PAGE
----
Road to 26.2

Copy Editor Courtney Kueppers reflects on her first full marathon finish Saturday in Kenosha

Graphic by Karl Enghofer, The Spectator

Graphic by Karl Enghofer, The Spectator

Story by Courtney Kueppers, Copy Editor

“Oh gosh, here we go,” I thought as my boyfriend Johnny and I crossed the starting line of our first full marathon Saturday in Kenosha.

With each blue mile marker sign we passed, my legs became more and more sore, but my confidence that we were going to accomplish our goal of finishing grew stronger.

By mile 23, tears began to well in my eyes. I couldn’t feel my legs, my brain felt like mush, and I just kept telling myself to put one foot in front of the other.

With 0.2 miles to go, I grabbed Johnny’s hand, we picked up our pace, focused on the finish line and crossed it hand-in-hand.

After six months of work, determination and training, we finished our first full marathon: I cried like a baby.

Moments after finishing my mind just kept saying, “I can’t believe we did it, I can’t believe we did it.” There is something truly incredible about attaining something you have wanted for so long.

I have thought about running a marathon for years and seriously working toward it most of this school year.

In this age of instant gratification, we sometimes lose sight of long-term goals. We want our food fast, grumble about slow Wi-Fi and demand news updates constantly, and working toward something bigger can certainly get lost in that day-to-day shuffle.

I implore you to make time for it. Set a goal you couldn’t accomplish today or tomorrow or maybe even a month from now and start working toward it — whether it’s running-related or not. I was so amazed by how it felt to accomplish my goal. A goal six months ago, I wouldn’t have been able to do.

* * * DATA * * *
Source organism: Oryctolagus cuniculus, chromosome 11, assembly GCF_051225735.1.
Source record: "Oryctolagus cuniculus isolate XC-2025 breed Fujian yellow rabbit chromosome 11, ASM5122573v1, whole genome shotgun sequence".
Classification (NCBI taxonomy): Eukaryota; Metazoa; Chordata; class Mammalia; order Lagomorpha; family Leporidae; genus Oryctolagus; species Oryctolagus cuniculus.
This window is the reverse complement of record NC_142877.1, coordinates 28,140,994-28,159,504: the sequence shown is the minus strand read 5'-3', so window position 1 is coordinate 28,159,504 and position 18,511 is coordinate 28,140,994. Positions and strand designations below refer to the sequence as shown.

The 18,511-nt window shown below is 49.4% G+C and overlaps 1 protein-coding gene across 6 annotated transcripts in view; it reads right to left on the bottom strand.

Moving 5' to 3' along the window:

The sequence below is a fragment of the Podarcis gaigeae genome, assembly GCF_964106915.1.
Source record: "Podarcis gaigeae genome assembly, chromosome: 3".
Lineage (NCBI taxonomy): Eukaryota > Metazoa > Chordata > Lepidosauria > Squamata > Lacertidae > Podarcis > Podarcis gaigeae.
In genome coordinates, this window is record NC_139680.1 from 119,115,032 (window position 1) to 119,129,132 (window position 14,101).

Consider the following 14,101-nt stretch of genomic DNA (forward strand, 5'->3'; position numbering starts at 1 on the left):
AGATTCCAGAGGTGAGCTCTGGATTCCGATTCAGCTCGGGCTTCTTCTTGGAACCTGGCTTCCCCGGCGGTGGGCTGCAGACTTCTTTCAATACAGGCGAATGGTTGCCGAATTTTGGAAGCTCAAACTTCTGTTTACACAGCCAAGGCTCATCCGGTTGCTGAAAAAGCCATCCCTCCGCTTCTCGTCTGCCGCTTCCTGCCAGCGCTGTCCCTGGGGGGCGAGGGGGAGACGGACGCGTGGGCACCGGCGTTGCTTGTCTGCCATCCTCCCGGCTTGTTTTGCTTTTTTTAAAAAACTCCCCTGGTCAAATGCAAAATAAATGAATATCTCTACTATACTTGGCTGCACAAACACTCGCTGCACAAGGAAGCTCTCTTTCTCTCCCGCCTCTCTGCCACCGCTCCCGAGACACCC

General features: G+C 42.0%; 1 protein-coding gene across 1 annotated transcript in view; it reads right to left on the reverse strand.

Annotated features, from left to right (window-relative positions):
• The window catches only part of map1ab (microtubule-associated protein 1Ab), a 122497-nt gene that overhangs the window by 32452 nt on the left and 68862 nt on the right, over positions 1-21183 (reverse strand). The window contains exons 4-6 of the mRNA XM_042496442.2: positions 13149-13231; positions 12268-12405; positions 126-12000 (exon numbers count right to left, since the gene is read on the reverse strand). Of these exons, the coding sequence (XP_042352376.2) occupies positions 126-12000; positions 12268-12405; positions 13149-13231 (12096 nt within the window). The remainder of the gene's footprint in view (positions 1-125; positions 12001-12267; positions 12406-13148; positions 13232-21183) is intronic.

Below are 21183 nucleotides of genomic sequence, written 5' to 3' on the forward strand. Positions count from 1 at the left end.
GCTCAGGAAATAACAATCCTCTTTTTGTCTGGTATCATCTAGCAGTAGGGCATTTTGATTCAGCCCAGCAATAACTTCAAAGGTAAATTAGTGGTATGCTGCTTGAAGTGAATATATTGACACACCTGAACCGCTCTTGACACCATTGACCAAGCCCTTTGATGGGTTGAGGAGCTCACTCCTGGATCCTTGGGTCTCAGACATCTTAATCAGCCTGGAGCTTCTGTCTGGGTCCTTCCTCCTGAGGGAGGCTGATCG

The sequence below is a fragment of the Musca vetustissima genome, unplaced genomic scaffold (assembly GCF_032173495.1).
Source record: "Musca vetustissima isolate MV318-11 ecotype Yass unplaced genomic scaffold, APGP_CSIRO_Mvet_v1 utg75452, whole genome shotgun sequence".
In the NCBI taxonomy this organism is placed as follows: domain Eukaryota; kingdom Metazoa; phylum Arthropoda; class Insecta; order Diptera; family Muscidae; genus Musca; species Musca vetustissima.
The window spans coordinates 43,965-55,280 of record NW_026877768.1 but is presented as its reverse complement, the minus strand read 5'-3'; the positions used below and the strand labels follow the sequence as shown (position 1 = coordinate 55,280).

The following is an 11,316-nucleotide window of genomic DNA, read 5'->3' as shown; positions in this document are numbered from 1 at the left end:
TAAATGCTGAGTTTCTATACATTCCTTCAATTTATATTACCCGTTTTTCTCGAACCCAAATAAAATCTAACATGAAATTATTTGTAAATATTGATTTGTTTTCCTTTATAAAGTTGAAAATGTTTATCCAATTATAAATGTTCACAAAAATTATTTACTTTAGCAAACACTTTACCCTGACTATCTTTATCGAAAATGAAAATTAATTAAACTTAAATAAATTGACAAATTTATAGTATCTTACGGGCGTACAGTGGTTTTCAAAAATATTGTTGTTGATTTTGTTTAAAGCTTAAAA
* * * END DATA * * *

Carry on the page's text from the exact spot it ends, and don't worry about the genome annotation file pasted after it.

Throughout training, people often asked me how long it would take me to finish the run, my response was always “I just want to finish.” It was true, it never mattered to me how long it took me as long as I crossed the finish line with Johnny by my side.

The course through Kenosha weaved all throughout the city, with an unbeatable view of Lake Michigan. There were a few instances in which the route led the herd of runners out and back in the same direction. It allowed us to get a glimpse at the top runners who were heading “back” as we headed “out.”

They were miles ahead of us, and their pace minutes faster than ours, but yet I felt united with them.  We were all out there taking a stab at the same task, we all wanted the same thing and in that there was such a connection.

As they sped past us, we cheered them on, and they returned the favor. Between the support of my fellow runners and the spectators I knew the feat would be possible.

Among the crowds of spectators was my mine and Johnny’s families. By bus and car they all traveled to see us take on the marathon. They screamed, cheered and waved fat heads of our faces in the air. Their support was priceless. Accomplishing the goal was incredible, but sharing it with them made it that much more special.

After finishing the race, many people have asked me countless times, and understandably so, how my legs felt.  For the first couple of days it mostly just felt like I had quickly aged 80 years. Each time I stood up I felt stiff and walked much slower than usual. Now, I feel fine.

In the days since the race my life has, of course, gone back to normal. I am done running long miles, and it’s time to move on to my next bucket-list item. Only there’s one difference, I’m a marathoner and I have the bumper sticker to prove it.

It gives me a great sense of accomplishment, and it makes me feel like I can set my sights on any goal and work toward it. I’m thankful for the marathon, for the blisters, the pain and the joy it brought me.

The road to 26.2 miles was full of potholes, snowy days, icy terrain, laughs, tears and extreme highs with extreme lows and I wouldn’t trade any of it.